Girl Scouts 100th Birthday
March 12, 2012 by staff
Girl Scouts 100th Birthday, In the 45 counties served by Girl Scouts of Central Indiana, 41,000 girls are Scouts in 3,000 troops, said Deana Potterf, spokesperson for Girl Scouts of Central Indiana.
The oldest Girl Scout in the area is Muriel Caldwell Reuter, who will turn 101 on July 2 and lives in Gnawbone, Ind., just outside of Nashville. The Philadelphia native became a Girl Scout in 1923, at age 12, in Norwalk, Conn. “I just adored being a Girl Scout. . . It set a standard for me of what a good person should be.” She was a stay-at-home mom, except for working as a crew leader on the 1950 census when she had the interesting experience of doing the farm census interview with former U.S. Vice-president Henry A. Wallace.
For a young girl in the moment, a Girl Scout merit badge is motivation.
When a Girl Scout becomes a woman, those badges represent memories and still-useful skills.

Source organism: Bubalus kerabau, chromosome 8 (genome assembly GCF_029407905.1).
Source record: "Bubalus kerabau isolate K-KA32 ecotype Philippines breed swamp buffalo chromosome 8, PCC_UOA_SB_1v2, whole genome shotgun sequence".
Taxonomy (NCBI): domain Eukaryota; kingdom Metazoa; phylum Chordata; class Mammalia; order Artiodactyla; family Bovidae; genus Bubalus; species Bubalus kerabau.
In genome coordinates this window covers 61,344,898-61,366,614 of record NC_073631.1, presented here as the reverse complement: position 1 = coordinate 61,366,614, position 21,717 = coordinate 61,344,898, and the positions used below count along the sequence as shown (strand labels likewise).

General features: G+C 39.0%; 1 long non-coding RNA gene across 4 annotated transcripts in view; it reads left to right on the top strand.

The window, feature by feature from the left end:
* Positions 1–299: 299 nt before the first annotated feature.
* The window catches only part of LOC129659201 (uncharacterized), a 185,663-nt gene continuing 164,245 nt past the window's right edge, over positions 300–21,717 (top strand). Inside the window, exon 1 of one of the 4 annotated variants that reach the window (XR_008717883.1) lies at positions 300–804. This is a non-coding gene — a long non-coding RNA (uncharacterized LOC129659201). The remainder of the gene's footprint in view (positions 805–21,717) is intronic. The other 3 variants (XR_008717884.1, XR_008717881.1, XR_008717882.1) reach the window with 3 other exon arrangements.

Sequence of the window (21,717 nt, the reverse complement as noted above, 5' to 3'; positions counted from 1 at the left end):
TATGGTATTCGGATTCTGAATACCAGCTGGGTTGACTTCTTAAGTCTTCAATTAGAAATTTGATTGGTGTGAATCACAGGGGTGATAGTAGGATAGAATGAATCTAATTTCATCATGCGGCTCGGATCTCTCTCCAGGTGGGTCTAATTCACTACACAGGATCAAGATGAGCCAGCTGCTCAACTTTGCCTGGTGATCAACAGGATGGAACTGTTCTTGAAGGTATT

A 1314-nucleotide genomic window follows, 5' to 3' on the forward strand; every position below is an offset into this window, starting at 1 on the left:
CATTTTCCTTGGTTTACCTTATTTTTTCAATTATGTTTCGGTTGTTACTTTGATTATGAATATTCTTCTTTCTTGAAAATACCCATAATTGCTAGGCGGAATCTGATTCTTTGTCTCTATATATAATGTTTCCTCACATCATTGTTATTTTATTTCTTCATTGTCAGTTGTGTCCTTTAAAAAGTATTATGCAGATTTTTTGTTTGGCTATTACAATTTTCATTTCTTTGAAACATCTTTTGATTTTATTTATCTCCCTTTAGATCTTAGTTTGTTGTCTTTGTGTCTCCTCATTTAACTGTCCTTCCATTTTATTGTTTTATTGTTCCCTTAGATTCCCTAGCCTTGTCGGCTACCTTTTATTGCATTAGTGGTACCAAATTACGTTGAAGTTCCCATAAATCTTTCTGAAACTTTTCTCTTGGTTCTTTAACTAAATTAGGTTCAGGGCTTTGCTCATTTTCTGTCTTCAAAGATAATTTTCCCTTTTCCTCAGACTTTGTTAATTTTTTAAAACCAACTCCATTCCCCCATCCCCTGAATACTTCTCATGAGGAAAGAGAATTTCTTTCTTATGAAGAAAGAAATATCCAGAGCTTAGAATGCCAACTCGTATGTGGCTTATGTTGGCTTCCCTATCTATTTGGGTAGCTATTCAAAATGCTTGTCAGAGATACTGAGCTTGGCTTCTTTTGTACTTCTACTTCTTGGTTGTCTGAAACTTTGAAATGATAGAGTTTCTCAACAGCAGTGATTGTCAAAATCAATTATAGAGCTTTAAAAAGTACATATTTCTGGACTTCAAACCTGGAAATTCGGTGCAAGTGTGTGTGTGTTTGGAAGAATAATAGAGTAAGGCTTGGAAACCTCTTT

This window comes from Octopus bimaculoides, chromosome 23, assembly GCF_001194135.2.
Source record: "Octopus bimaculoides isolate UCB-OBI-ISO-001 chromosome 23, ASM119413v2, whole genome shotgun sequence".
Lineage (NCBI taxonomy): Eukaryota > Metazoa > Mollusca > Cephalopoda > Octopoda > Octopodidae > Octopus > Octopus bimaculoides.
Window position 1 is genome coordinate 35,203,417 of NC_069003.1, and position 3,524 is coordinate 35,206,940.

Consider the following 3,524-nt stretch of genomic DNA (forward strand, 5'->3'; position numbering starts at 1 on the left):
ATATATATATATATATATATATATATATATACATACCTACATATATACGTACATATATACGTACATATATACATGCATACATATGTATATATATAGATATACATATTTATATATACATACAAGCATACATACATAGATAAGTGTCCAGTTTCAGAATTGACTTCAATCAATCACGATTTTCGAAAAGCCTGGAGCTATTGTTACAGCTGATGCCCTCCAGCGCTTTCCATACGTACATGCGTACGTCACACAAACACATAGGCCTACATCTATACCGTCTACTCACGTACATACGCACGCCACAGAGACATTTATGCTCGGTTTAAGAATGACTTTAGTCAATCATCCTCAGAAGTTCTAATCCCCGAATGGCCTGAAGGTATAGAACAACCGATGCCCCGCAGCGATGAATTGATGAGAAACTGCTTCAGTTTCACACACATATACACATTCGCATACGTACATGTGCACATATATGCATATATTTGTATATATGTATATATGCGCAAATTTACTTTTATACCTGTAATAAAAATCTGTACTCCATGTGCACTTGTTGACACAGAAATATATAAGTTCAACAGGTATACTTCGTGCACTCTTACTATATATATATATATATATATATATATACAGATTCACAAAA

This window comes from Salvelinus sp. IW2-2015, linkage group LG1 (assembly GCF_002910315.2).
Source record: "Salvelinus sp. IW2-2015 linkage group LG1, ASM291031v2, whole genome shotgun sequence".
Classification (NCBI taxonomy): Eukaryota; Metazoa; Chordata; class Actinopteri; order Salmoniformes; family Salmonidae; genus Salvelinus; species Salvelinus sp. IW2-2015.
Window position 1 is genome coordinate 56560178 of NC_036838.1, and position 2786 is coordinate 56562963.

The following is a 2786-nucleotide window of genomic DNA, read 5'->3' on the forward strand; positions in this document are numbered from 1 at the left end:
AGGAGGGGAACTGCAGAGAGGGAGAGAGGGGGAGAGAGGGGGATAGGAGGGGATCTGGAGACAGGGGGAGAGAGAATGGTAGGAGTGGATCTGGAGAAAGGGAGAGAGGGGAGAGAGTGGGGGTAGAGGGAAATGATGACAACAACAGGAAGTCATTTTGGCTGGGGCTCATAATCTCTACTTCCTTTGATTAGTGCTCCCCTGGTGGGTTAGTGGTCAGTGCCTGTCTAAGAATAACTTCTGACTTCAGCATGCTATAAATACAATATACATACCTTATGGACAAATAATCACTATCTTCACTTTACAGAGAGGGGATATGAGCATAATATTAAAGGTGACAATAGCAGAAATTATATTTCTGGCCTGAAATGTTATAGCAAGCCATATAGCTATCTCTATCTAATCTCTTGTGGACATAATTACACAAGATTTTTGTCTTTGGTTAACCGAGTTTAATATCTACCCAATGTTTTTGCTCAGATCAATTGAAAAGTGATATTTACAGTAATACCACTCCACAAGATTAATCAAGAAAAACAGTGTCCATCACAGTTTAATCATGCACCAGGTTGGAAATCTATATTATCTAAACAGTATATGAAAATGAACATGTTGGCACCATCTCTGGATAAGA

Lifelong Scout Maeve Van Hoorde, a Carmel resident who was a senior Scout in the early 1980s, said the Camping badge was her favorite. To earn it, she had to learn how to build a campfire, pitch a tent, cook meals over a fire, tie a knot and survive outdoors.
“They were definitely skills that I remember today,” said Van Hoorde, 48. “Not that I camp a lot anymore, but I certainly know how to.”
Today, women nationwide will celebrate the 100th birthday of the Girl Scouts, the organization in which they learned values, leadership and practical skills, often by earning those iconic badges. Since 1912, about 50 million girls have joined the Girl Scouts. About 3.2 million are currently involved, including 90,000 in Indiana. Local celebrations include luncheons, a ceremonial flag collection at the Indiana War Memorial and flash mobs reciting the Girl Scout promise.
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